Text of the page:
The snare drum. Our best drum friend. Sits there, in front of us being all awesome every time we hit it. Metal, wood, acrylic, no matter what the material, we easily get very attached to our snare drum sound. It’s one thing we spend time trying to cultivate.
But every once in a while we get a customer who has come to the point where they want their drum to sound a little different or their bored of the sound their drum makes.
Let’s look at 3 ways we can give your drum a new lease of life!
Drums, for all intents and purposes, are simply chambers that move air. They don’t make the sound. That’s done by the combination of heads and bearing edges.
Heads can make a world of difference to how your drum sounds. The difference between a Coated Ambassador, a Genera Dry and an Emperor X is vast and so is the sound difference.
Single ply heads typically make a drum open and bright sounding. Usually the drum will ring out at the top end if it’s tuned tightly. If this is a sound that you’ve played for a while – a tight, highly tuned single ply head, then changing to a heavier head will really bring out different qualities in the shell.
A double ply head with a dampening ring will remove the majority of the overtones at the top end and therefore you’ll get way more of the body of the sound. The pitch of the drum will drop and it’ll be able to take heavier hitting and hopefully be more durable!
Thicker heads will also greatly change how a drum sounds when tuned low. They will typically be drier and much lower in pitch than if a single ply head was on the drum.
Obviously this a very generic overview and with the number of different heads on the market, there are a vast range of sounds you can go for. Single ply heads with dots underneath/on top will give you the sensitivity of a single ply head, but with a little more low end due to the thickness in the middle of the head being greater.
Try out different things and see what works. It’s also worth remembering that live and recording are very different so if you have a recording session at some point, you’ll want to think carefully about how bright your drums sound, as that will no doubt either be captured by the mics or be problematic for the engineer.
This sounds a bit like witchcraft but I promise it’s not. Hoops can fundamentally change how your drum both sounds and plays.
Switching from say, triple flanged to die cast, will add more weight onto the shell, therefore changing the way the drum tunes. I find that die cast hoops need a lot less work to change the pitch of a drum than triple flanged do. A quarter turn on a die cast hoop can really change the sound way more than on a triple flanged.
To me, die cast hoops tend to focus a drum a lot more and give it (in my experience) more crack and a whole load more volume when you rim shot. I have a Yamaha 14 x 5.5 Bamboo drum that sounds totally different when I put die cast hoops on.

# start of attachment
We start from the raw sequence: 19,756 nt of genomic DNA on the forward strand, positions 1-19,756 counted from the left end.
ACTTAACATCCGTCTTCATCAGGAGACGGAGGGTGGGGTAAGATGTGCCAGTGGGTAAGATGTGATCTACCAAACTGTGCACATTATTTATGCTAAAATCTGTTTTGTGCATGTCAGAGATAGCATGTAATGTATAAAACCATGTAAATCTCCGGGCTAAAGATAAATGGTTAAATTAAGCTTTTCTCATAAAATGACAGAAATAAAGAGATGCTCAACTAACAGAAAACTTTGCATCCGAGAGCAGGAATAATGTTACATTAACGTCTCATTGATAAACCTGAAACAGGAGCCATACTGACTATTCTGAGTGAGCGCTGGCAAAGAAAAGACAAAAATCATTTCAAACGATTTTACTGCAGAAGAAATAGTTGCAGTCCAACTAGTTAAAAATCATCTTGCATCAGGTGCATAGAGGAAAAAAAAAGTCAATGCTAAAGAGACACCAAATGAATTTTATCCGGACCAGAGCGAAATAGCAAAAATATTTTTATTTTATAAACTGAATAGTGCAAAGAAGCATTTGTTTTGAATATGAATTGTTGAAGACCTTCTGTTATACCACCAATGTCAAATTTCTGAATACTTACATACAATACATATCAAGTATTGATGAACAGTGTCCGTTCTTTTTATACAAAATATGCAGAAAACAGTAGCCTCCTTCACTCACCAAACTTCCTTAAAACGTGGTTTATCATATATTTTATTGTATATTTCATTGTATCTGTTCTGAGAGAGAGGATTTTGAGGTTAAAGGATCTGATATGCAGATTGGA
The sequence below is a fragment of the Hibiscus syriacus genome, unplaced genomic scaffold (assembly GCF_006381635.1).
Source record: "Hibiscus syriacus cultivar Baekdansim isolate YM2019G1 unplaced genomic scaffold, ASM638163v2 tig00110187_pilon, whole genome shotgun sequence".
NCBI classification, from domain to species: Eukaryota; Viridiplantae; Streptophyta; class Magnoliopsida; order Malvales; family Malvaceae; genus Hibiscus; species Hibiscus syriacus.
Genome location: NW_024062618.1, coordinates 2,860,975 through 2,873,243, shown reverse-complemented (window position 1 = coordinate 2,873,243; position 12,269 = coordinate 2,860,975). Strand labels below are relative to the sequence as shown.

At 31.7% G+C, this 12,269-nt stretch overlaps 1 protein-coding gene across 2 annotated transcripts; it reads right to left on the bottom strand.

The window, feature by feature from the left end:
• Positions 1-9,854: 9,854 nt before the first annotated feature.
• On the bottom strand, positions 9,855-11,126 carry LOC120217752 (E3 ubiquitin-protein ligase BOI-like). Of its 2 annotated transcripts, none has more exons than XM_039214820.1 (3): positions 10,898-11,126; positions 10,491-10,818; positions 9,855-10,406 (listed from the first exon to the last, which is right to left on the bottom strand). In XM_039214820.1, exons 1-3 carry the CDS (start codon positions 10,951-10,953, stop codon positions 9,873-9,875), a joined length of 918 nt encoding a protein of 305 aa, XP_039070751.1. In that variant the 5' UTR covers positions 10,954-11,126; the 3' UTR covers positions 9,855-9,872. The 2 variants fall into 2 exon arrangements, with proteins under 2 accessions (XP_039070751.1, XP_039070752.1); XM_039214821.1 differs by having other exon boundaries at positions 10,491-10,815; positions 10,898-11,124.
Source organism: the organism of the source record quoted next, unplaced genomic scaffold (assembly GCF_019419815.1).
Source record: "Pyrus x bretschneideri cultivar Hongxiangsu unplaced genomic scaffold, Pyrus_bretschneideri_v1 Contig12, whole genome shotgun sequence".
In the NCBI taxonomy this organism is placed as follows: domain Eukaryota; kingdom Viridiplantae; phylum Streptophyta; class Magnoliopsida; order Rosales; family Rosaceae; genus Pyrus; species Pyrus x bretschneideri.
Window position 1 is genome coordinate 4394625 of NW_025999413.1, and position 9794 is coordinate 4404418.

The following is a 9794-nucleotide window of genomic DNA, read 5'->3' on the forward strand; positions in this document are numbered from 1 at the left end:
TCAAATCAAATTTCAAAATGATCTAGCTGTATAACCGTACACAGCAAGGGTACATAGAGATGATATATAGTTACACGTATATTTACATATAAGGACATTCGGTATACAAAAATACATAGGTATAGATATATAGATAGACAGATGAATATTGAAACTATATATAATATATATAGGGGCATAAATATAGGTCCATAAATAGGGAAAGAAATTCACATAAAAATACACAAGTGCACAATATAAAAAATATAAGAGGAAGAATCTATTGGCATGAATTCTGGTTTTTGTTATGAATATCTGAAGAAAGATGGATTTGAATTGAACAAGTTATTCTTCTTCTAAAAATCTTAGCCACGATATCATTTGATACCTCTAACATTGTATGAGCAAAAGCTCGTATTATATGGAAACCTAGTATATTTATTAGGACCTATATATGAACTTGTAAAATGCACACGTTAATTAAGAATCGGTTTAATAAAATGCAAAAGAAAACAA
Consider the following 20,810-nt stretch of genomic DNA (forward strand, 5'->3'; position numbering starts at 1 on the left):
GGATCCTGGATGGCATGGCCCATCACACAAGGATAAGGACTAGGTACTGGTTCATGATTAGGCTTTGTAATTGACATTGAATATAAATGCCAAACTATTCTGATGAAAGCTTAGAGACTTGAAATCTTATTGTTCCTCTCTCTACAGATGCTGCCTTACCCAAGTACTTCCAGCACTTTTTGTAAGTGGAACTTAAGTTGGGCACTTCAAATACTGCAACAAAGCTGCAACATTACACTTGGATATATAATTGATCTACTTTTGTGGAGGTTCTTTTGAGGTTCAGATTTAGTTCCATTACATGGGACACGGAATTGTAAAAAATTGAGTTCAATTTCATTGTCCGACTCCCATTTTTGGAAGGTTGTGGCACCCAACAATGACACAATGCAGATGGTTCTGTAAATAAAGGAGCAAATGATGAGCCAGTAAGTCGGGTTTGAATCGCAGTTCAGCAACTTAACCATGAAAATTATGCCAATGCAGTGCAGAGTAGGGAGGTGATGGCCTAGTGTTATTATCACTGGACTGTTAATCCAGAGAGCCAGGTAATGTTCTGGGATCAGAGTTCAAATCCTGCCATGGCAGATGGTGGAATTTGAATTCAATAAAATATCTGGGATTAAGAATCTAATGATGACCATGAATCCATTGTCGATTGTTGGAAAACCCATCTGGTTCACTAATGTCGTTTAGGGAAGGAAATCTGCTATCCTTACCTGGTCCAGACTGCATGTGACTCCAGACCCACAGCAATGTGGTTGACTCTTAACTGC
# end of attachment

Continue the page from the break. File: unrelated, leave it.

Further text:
S Hoops are a great combination choice if you can’t decide which you prefer. They give the stability of tuning that a die cast will give you due to the added steel which improves rigidity, however tension wise, they behave quite like a triple flanged. Their edges also turn inwardly which decreases stress on the wrists, especially when rim shotting.
A recent change in snare wires for myself led to a fairly obvious lightbulb moment that hadn’t occurred to me before. The wires of a snare drum are the most stressed part of the drum. They are under tension nearly all the time. Even in the case. If you are like me, you NEVER loosen them when you put your drum away. So they can lie under tension for the length of time it takes me to remove it from the case, and not even be played. (Months in some cases).
So as you can imagine, this will tend to dull the wires down and probably fairly quickly (much like guitar strings).
I have a 13×6.5in brass shell, which has die cast hoops and a Powerstroke X (14 mil single ply with a 2 mil underlay to dampen the overtones). Recently I switched my wires over to a Puresound Custom Pro 20 strand wire. It’s a steel wire which is remarkably articulate and just the right amount of dry for me. It’s instantly revived the drum to be much more lively and responsive and has added a little extra projection – which is never a bad thing.
I have also recently switched out some wires on another drum to a Puresound Equalizer 16 strand wire. This wire has the middle 4 wires removed in order to eliminate as much snare buzz as possible whilst still retaining a strong snare sound (it works in conjunction with the snare’s natural acoustics or something). Again it’s totally revived an old drum to sound fresh, articulate and it responds under my hands like never before.
So there you have it. A few different ways that you can spice up your snare drum sound, without going too crazy. Try them out, experiment with different head/wire choices or hoop choices. Stuart Copeland famously had different hoops top and bottom of his drum (die cast top, triple flanged bottom). See what works for you. You never know what lease of life it’ll breathe into your drum and your playing.